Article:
Ca2+-movements in muscle modulated by the state of K+-channels in the sarcoplasmic reticulum membranes Academic Article uri icon

abstract

  • 1. A procedure has been developed to load Ca2+ reversibly by the sarcoplasmic reticulum (SR) of mechanically skinned muscle fibres from the toad Bufo marinus under controlled conditions and was employed to investigate the effects of conditions known to reduce the K+ conductance located in the SR-membrane during Ca2+-loading on the amount of Ca2+ releasable by caffeine. 2. The amount of releasable Ca2+ was markedly increased compared to controls when 4-aminopyridine (4AP) (6 microM to 2 mM), tetraethylammonium (TEA), decamethonium (0.5 mM) or procaine (1 mM) were present in the Ca2+-loading solutions. All these substances are known to act as SR-K+-channel blockers. 3. The increased amount of releasable Ca2+ in the presence of the K+-channel blocker 4AP was observed both at low (0.3 mM) and at higher (1 mM) Mg2+ concentrations and was not affected by verapamil (20 microM), a known Ca2+-channel blocker of the sarcolemma nor by the Na+-K+ pump inhibitor, ouabain (1 mM). 4. In the presence of 0.1-5 microM ruthenium red, a known inhibitor of Ca2+ induced Ca2+ release from the SR, the amount of releasable Ca2+ was greatly increased by up to 300%. Addition of between 50 microM and 1.6 mM 4AP to ruthenium red Ca2+ loading solution modified differently the amount of releasable Ca2+, suggesting that the mechanism of action of 4AP is different from that of ruthenium red. 5. When all K+ ions in the loading solution were replaced by the less permeant Na+ ions the amount of releasable Ca2+ ions was also increased. 6. These results indicate that the amount of releasable Ca2+ from the SR is consistently modified under conditions aimed at interfering with the state of SR-K+-channels, suggesting that SR-K+-channels may play an important physiological role in the modulation of excitation-contraction coupling. One possible mechanism involving SR-K+-channels which could explain our results is discussed.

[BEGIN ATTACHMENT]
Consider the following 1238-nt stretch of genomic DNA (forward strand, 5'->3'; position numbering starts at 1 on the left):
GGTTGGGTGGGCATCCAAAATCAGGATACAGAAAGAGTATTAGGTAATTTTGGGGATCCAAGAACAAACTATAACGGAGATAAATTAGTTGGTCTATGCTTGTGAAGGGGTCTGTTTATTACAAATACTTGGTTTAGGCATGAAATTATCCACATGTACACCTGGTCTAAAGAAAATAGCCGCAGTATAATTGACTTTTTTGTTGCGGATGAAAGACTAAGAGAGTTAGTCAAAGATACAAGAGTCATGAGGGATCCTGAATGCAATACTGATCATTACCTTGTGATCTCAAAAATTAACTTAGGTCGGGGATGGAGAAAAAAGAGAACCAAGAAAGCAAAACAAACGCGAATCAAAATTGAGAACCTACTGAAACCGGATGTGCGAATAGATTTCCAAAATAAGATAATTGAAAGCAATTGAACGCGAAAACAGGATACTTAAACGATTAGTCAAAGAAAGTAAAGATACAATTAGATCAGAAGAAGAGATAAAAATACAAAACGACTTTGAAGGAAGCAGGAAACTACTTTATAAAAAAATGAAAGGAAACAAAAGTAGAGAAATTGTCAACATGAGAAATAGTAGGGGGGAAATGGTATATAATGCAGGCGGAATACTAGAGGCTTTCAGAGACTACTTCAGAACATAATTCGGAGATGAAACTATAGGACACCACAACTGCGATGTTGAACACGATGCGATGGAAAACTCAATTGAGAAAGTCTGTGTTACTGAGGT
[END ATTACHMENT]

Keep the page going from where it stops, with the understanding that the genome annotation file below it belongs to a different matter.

publication date

  • August 1987